You might ask what an old lady like me knows about the trendy world of Second Life. I first heard of this place last year when Tom Paine, a member of Blogpower invited everyone to his airship in Second Life for an Awards ceremony. It was a great idea, for where else can you hold such an event for a group of people who are scattered all over the globe.

But first of all one has to enroll in Second Life where you choose an identity and an avatar to represent you. You must choose a surname from a set list but you have have free choice of a first name, so in SL I am known as JMB with the surname of Balough, which everyone knows since it is written above your head. You have a limited choice of avatar which you can alter within a certain range and let me tell you, this is easier said than done.


Relaxing at the bar, after the ceremony

Most everyone who wanted to attend the ceremony was new to SL, so there was a great flurry of enrolling, downloading the program and desperately trying to get up to speed with the possibilities in that virtual world, for the date of the ceremony was approaching fast. I think some people met up with others and I certainly ran into at least one other person on one occasion when we had a conversation using the local chat feature which is basically IM using text. But mostly for me, it was stumbling around on my own, trying to master locomotion and make changes to my appearance and clothing, rather unsuccessfully I might add. For the longest time I had a ridiculous beanie attached to my head which I had no idea how to detach. I don't even know how I got it in the first place.

However I managed to scatter freckles over my face, make my eyes greener than they are in RL (real life) and equip myself with the red hair I always wanted when I was young, instead of the coppery brown stuff I had in former years.

Yes, I did wear a red skirt and red blouse, along with the aforementioned beanie, to the ceremony, although I arrived at the tail-end since it was timed to suit the UK and European folk and I was not willing to get up at 6 AM, so I rolled up when most people were winding down at the follow-up party. I danced for a bit. No, I can't dance in RL, but thanks to the "clever" people I can dance in SL.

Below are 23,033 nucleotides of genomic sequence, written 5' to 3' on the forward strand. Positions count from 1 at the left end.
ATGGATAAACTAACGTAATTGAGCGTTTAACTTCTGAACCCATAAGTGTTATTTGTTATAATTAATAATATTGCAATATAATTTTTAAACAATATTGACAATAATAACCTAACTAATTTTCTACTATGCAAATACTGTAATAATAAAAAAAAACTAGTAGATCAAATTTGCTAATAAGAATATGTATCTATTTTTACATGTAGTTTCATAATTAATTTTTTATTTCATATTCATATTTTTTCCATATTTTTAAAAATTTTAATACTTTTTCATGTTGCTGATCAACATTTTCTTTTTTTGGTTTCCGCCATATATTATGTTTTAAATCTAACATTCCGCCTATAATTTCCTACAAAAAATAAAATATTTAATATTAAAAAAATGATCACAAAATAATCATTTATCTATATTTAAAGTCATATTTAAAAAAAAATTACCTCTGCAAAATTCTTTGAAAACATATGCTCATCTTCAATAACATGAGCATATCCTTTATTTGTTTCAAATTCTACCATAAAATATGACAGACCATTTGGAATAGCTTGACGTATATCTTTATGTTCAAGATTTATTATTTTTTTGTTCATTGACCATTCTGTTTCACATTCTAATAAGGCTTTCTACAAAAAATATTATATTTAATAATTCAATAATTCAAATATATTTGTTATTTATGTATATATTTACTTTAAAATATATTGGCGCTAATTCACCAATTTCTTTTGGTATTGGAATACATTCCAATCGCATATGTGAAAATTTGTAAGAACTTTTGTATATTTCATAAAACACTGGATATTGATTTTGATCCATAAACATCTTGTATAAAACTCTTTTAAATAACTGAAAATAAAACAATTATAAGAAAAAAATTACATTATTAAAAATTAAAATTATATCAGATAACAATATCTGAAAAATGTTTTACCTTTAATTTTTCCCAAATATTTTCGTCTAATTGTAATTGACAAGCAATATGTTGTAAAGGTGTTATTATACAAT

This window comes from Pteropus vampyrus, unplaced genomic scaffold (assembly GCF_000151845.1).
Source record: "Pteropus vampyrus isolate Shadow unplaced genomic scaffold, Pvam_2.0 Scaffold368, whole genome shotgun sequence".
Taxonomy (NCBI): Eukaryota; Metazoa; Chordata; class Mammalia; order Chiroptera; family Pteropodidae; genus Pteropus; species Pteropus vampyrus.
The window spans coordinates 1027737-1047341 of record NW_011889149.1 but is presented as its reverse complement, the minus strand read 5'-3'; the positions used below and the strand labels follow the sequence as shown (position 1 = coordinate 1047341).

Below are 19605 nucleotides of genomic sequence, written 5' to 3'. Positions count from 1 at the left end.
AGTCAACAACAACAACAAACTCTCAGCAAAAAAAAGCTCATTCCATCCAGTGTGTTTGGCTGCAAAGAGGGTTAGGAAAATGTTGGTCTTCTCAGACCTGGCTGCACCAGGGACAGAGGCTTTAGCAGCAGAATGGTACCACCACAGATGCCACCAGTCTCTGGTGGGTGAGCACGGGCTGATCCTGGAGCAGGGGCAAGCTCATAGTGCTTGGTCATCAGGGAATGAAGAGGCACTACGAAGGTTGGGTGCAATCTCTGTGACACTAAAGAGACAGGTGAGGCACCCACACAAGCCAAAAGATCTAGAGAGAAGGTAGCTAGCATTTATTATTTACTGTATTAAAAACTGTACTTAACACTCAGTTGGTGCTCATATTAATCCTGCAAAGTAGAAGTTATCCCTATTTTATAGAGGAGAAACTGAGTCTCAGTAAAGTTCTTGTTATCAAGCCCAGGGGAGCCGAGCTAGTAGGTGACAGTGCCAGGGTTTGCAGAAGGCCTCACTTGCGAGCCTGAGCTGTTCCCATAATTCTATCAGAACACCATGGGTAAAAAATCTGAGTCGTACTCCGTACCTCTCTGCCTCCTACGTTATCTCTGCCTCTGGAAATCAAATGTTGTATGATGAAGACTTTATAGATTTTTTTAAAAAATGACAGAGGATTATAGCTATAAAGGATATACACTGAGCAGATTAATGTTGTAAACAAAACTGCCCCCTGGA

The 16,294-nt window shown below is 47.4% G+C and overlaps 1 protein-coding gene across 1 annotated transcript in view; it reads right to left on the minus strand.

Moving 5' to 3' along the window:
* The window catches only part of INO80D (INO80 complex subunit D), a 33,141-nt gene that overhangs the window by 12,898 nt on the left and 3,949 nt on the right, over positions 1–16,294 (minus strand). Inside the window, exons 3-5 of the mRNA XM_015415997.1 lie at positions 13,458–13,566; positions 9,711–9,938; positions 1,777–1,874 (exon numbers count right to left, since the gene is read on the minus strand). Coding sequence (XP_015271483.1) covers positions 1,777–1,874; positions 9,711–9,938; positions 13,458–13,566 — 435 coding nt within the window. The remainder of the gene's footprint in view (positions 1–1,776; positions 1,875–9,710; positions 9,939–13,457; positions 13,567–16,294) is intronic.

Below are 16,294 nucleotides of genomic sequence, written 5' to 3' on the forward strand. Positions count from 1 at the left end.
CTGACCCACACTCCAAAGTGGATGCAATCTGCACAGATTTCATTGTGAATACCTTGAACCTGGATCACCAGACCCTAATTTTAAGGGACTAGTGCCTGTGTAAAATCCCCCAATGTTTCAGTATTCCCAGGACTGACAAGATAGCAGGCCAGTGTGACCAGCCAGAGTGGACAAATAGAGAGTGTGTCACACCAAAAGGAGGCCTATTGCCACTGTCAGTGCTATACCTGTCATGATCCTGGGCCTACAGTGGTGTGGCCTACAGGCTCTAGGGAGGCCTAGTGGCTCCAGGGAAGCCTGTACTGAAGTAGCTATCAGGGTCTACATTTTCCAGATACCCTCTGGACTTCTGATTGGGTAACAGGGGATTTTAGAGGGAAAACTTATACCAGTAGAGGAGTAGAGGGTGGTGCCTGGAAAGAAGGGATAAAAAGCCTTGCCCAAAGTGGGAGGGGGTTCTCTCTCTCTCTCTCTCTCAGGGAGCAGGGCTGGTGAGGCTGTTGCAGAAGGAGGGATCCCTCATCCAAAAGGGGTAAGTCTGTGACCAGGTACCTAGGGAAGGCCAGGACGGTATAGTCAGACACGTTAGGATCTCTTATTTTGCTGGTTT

Once I left that event I did not go back to Second Life for a very long time. It can be an extraordinarily frustrating experience as suddenly your clothes and or hair disappear and you are left standing bald with your pink rubber "body" exposed, or your avatar freezes and can't move or participate in the local chat or even worse, Second Life crashes not only itself but your whole computer and you are forced to reboot. Usually I flounce off in a huff, swearing never to return.


The BP common room

Recently, TP announced that he had created a common room for Blogpower members, inviting us to meet there should we choose. Naturally I went along to the BP common room, but no one was there! Quelle surprise.

I have to admit it is a bit seductive over there, as one tries to learn how to navigate the various areas which are open to one as an ordinary resident, with no property. When not at TP's airship, which gets boring fast with no one there, I tend to go back to a place called Help Island, where supposedly one gets some orientation and there are usually monitors who will give you help, provided you know the right questions to ask. I have managed to detach my beanie and it sits in my inventory, although I cannot imagine ever wearing it again. I suppose I should delete it. My locomotion is still very haphazard, as I keep bumping into walls and stopping and starting in a most peculiar fashion. No hand/eye coordination on the navigation arrows I'm afraid. Sigh!

Recently my adventures in SL have stepped up a notch and become much more interesting but I'll save that for another post. My daughter's students think it is amazing that her old mother nips around in Second Life and I have acquired considerable cachet with them. If only they knew how clueless I am there, although I have certainly made myself slimmer and less wrinkled. Remember JMB Balough, maybe I'll see you there.

Tuesday, April 8, 2008